Saturday, March 07, 2015

The Music Outreach Principle

"Music should be a present to other people. If they at this early age can think of the idea of giving, of thinking of other people, then their lives will be different" - Dr John Diamond
The Music Outreach Principle is an extremely simple social philosophy of music making. It draws on the philosophies of Dr John Diamond of the Institute of Music and Health, New York, encompassing a modern interpretation of the idea that sharing music making promotes general well-being as well as skill development. As the name implies, the Music Outreach Principle involves making music with the intent of altruistically reaching out to others. In essence, individuals involved are encouraged to think: ‘I make music in order that others will make music, for the benefit of all’. This intent is exercised not just from ‘teacher’ to ‘student’ but is passed on from individual to individual so that all music making ‘reaches out’ in an on-going cycle. The aim of the Music Outreach Principle is to allow all participants to be both givers and receivers of music through helping others to engage in music making. All participants become facilitators in shared music making (from Music Engagement Program website)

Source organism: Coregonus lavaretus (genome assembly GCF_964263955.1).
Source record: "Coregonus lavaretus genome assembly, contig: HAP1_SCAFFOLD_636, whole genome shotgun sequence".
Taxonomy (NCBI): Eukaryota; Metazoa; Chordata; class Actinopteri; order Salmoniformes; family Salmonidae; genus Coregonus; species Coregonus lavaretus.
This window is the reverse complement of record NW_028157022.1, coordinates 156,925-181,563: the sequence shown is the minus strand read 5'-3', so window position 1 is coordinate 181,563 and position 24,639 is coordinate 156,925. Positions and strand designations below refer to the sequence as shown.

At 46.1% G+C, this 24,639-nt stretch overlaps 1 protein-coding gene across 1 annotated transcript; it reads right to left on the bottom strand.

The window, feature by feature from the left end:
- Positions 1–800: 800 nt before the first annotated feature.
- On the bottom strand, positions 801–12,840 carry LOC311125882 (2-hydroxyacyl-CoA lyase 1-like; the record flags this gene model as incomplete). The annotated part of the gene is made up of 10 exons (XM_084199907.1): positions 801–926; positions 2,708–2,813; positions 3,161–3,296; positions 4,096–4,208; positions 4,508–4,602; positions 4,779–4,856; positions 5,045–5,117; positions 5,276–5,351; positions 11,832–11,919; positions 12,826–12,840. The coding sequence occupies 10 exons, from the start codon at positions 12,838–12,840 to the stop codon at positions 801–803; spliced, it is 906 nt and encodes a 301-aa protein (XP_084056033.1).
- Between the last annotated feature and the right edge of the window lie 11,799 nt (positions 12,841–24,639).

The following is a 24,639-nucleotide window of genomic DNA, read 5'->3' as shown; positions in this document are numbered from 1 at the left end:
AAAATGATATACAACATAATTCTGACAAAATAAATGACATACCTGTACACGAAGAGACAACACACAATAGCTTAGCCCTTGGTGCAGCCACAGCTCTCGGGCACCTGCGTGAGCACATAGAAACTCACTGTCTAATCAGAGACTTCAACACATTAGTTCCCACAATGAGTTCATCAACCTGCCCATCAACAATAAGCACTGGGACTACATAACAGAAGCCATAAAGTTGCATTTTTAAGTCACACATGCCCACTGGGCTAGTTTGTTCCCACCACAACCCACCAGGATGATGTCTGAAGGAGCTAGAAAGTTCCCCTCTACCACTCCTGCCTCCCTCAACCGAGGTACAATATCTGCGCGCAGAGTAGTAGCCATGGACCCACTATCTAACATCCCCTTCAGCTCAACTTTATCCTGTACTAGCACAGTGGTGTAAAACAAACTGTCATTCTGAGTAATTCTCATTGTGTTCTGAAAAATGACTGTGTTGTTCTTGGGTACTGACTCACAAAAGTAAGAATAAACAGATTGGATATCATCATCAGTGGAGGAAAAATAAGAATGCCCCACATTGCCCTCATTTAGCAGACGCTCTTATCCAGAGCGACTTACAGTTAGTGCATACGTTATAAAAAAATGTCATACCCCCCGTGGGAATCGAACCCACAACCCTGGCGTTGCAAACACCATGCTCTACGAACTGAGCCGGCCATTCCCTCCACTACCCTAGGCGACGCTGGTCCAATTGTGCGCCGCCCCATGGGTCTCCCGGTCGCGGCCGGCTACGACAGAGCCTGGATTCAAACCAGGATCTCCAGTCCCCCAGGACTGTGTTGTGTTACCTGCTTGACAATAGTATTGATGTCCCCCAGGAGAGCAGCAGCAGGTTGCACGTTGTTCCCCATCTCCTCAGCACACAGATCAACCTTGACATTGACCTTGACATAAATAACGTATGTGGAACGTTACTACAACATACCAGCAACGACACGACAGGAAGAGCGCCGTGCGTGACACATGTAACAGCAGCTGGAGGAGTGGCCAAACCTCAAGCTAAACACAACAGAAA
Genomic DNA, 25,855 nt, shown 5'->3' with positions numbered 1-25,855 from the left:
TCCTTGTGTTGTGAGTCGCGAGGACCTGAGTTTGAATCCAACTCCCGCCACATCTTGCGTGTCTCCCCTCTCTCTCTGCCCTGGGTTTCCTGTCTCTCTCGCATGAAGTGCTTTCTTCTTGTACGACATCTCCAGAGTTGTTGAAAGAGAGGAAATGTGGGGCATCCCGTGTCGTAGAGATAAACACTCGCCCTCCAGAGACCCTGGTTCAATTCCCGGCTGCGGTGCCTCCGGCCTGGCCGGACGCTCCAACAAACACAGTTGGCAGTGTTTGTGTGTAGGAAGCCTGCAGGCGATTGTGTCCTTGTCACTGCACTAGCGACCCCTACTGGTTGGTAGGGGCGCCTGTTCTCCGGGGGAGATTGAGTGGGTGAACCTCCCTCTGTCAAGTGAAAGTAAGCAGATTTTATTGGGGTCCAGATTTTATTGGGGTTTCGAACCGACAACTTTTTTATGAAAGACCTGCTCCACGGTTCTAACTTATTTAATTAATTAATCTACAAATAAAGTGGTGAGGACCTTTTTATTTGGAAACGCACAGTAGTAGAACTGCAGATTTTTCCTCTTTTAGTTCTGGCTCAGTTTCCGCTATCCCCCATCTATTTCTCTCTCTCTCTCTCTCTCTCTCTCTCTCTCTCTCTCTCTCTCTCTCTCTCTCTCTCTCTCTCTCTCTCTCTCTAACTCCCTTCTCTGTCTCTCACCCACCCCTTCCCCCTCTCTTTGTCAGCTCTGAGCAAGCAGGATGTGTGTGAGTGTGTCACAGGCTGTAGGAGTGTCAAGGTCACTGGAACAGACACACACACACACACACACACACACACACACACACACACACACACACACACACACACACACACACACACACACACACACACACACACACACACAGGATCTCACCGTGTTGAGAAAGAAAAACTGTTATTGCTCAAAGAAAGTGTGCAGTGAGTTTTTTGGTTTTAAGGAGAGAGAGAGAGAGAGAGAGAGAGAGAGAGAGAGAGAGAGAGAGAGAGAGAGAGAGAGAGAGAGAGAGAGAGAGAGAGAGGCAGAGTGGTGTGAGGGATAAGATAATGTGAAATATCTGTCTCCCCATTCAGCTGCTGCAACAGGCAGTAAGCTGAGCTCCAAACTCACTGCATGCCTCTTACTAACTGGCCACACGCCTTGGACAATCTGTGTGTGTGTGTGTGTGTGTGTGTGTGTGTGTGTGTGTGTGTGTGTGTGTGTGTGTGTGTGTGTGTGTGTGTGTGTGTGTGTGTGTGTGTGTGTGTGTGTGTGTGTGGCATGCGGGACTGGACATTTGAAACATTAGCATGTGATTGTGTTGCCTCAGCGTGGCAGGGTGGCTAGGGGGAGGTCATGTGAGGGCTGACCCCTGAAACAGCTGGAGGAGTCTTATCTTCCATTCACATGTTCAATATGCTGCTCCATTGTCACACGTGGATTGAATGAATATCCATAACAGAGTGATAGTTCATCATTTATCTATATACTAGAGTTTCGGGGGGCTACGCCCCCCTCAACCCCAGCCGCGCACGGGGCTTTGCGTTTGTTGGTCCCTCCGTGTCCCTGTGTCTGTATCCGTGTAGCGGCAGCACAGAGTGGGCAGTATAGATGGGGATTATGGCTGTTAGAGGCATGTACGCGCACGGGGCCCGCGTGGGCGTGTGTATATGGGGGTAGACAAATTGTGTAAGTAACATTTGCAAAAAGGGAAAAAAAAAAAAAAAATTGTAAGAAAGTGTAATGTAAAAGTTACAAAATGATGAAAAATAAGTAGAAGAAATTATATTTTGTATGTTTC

The Music Engagement Program of the Australian National University’s (ANU) School of Music is a new paradigm for music education that has been designed and developed by Dr Susan West based on the Music Outreach Principle explained above and therefore focused on the social intent embedded in the music making, rather than the skills that are traditionally defined as ‘progress’ in music development.
The 70/7 Series (seventy songs over seven years) represents over 10 years research in the development of a new approach to music in education known as the Music Outreach Principle. The 70/7 series is a base-line approach to music-making at the primary school level under which students learn ten songs for each year of primary school kindergarten to Year 6. It has been developed in consultation with primary school students and their teachers over ten years.

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